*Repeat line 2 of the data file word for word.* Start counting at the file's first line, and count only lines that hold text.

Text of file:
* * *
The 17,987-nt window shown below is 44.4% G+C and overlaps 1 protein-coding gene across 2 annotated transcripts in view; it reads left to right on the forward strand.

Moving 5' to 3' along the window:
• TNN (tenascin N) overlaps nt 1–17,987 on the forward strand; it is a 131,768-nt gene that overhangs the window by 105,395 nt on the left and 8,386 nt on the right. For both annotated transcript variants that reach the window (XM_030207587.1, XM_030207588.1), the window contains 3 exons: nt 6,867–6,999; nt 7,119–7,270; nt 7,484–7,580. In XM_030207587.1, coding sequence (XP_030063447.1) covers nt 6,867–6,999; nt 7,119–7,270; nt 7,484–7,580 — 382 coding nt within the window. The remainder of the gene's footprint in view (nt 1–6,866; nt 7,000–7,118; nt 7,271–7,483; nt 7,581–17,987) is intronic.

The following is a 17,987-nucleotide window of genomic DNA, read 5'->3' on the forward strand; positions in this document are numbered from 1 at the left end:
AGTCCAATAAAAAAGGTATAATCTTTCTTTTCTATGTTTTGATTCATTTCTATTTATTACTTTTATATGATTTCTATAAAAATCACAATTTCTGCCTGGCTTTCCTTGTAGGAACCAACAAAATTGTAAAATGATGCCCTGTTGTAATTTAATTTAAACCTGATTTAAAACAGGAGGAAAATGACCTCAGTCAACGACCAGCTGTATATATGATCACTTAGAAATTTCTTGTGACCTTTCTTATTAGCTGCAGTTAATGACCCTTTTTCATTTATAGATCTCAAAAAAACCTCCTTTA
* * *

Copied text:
Moving 5' to 3' along the window: